Governments may extract rent from private citizens by inflating taxes and spending on projects benefiting special interests. Using a spatial equilibrium model, I show that less elastic housing supplies increase governments' abilities to extract rents. Inelastic housing supply, driven by exogenous variation in local topography, raises local governments' tax revenues and causes citizens to combat rent seeking by enacting laws limiting the power of elected officials. I find that public sector workers, one of the largest government special interests, capture a share of these rents through increased compensation when collective bargaining is legal or through corruption when collective bargaining is outlawed.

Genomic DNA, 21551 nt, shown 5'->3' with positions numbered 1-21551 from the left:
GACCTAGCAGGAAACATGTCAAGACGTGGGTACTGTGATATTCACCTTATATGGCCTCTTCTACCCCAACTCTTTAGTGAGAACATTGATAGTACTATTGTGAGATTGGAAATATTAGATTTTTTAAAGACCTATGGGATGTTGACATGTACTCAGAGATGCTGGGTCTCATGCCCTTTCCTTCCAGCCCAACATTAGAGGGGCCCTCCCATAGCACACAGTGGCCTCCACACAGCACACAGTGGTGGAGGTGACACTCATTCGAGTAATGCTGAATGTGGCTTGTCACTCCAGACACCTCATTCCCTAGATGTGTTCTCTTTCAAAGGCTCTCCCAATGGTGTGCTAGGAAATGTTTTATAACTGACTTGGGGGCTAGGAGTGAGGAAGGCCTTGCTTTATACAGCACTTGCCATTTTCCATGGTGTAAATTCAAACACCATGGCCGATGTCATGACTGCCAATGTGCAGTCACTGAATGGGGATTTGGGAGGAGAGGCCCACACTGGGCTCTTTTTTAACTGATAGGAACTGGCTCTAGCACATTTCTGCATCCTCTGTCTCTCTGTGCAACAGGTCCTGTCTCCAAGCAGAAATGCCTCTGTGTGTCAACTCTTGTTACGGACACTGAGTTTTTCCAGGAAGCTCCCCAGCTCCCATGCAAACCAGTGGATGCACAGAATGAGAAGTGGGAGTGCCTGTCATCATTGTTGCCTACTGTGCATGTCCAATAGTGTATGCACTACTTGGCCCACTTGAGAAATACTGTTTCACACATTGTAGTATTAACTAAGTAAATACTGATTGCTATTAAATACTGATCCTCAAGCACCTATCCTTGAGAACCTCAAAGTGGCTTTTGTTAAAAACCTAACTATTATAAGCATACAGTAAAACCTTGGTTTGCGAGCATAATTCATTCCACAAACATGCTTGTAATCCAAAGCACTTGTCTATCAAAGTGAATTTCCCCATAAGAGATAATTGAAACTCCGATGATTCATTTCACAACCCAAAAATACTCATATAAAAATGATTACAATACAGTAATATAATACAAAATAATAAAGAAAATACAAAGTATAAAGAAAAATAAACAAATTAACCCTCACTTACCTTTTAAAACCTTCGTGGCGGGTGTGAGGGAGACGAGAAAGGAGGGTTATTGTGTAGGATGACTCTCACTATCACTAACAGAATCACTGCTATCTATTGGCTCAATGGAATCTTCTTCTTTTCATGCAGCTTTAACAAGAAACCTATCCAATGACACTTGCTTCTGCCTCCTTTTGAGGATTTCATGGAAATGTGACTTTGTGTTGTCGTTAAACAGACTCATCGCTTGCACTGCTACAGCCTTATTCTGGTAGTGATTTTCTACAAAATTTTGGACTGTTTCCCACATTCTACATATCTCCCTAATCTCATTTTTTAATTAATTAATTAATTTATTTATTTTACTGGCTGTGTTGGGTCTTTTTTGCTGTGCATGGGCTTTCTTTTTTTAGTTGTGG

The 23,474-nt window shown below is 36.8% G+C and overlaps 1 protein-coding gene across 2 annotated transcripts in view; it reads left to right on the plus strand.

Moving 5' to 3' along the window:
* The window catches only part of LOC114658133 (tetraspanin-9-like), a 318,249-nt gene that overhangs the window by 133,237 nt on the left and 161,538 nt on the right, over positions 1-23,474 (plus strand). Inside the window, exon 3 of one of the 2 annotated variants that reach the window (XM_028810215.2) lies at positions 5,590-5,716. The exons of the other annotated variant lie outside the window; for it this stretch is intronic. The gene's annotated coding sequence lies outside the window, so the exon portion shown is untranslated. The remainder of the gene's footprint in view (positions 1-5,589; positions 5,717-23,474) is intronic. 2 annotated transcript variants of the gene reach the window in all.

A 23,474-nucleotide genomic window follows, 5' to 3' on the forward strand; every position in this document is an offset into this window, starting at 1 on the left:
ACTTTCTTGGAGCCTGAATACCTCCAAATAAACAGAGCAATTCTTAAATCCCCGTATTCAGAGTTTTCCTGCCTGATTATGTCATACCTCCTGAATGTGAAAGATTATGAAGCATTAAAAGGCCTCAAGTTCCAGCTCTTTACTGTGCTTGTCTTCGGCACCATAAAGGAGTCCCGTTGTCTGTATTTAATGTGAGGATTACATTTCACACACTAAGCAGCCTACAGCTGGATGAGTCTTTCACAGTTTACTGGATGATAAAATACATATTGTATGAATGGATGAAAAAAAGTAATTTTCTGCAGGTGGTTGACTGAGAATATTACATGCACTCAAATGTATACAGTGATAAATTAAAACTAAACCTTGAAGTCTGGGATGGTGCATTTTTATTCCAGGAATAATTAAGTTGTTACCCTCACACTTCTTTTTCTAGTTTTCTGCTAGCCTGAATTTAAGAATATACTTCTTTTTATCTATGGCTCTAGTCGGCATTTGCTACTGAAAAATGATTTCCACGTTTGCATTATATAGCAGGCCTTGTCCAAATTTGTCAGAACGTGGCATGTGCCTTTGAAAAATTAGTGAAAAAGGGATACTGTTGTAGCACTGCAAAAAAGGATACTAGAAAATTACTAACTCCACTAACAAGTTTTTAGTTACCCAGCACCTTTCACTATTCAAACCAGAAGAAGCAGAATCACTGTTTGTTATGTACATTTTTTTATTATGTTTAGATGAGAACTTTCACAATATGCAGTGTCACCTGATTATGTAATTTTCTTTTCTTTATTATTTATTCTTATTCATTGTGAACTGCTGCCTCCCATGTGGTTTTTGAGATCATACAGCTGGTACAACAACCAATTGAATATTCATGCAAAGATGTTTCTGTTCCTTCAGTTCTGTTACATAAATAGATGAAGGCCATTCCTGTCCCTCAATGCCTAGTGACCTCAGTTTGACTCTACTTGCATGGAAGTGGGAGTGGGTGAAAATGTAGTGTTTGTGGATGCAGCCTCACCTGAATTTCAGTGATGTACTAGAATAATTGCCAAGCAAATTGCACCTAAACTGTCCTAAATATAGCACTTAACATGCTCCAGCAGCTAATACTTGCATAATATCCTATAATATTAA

"Housing Supply Elasticity and Rent Extraction by State and Local Governments."
American Economic Journal: Economic Policy,
State and Local Taxation, Subsidies, and Revenue
State and Local Budget and Expenditures
Public Sector Labor Markets
Dispute Resolution: Strikes, Arbitration, and Mediation; Collective Bargaining
Housing Supply and Markets
Finance in Urban and Rural Economies